These institutions are just one facet of Qatar Museums’ cultural strategy. In an effort to make the art scene more publicly accessible, Qatar Museums has been building a robust public art program. As part of the Qatar Creates initiative, a “year-round cultural movement” that seeks to promote art and culture to residents and visitors, the country’s already large collection of public art was recently expanded, with nearly 40 more commissions announced ahead of the World Cup. Abdulrahman Al-Ishaq, director of public art at Qatar Museums, has said he sees the presentation of public art across the country as “the cherry on top of the cake” – the cake being achievements in infrastructure, the economy, education, and health. To him, displays of public art are a sign of Qatar’s advancement and success in building such foundations over the past several decades.
Intended to “inspire local talent and establish an organic connection between art and the local community,” Qatar’s “outdoor museum,” which now features over a hundred art installations, hopes to make art part of everyday life in the small Gulf country. Installations and sculptures are located across the country – at Doha’s Hamad International Airport, in the desert, in metro stations, along marinas, and in old souqs, in addition to public and private institutions. The artists commissioned include Simone Fattal, Monira Al Qadiri, Yayoi Kusama, and Jeff Koons, as well as Qatari artists Bouthayna Al Muftah, Aisha Nasser Al Suwaidi, and Shouq Al Mana, and reflect a diverse range of styles, mediums, subjects, nationalities, and backgrounds. For Al Mayassa, public art is “one of our most prominent demonstrations of cultural exchange.”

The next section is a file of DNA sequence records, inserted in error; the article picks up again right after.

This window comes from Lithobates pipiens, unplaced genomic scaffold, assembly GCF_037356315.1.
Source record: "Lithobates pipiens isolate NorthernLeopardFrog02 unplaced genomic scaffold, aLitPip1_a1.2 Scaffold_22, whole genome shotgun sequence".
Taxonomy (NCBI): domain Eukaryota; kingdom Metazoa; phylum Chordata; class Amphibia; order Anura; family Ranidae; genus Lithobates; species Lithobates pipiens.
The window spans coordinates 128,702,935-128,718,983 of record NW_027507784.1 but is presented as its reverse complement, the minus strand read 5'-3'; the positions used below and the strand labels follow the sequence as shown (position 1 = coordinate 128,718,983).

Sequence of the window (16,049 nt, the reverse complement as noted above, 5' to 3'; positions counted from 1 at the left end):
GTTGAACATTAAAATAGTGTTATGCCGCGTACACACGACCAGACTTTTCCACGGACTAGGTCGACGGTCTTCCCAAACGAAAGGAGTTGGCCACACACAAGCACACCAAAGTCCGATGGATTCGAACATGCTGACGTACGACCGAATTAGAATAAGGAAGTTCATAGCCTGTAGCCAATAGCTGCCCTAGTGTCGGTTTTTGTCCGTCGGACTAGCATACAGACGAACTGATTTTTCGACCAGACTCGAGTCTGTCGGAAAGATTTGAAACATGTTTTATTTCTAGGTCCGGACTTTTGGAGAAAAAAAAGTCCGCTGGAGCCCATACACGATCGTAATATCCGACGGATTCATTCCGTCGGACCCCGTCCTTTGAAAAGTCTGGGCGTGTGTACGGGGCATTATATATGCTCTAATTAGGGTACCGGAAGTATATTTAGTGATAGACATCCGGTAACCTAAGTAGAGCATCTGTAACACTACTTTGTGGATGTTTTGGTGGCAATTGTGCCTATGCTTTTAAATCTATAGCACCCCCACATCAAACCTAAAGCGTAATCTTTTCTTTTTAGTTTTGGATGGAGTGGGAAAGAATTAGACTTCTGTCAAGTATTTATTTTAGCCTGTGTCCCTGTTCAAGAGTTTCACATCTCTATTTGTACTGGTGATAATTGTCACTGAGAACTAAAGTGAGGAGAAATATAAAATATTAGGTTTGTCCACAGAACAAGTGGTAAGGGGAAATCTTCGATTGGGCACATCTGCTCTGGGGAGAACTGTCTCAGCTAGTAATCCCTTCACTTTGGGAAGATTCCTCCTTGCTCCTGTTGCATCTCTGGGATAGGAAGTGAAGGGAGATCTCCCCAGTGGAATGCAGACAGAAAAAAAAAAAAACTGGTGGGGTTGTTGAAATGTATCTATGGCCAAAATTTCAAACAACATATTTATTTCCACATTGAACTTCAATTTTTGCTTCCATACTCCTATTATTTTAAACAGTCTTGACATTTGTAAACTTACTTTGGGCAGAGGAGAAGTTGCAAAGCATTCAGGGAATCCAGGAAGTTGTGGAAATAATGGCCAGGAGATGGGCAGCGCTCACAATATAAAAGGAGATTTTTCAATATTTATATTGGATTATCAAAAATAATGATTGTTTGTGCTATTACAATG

Several of the commissions have been selected through Qatar Museums’ 5/6 Initiative, an art competition for Qatari residents that emphasizes “an overarching theme of community” in remembrance of the country’s “resilience and a remarkable sense of unity and solidarity” throughout the diplomatic and economic boycott of the country imposed in June 2017 by a quartet of neighboring countries. Young Qatari artist Shouq Al Mana, a graduate of Virginia Commonwealth University in Qatar and winner of the 2021 5/6 Initiative competition cycle, said that Qatar’s booming art scene and Al Mayassa’s continued support for local artists was “very encouraging” for her.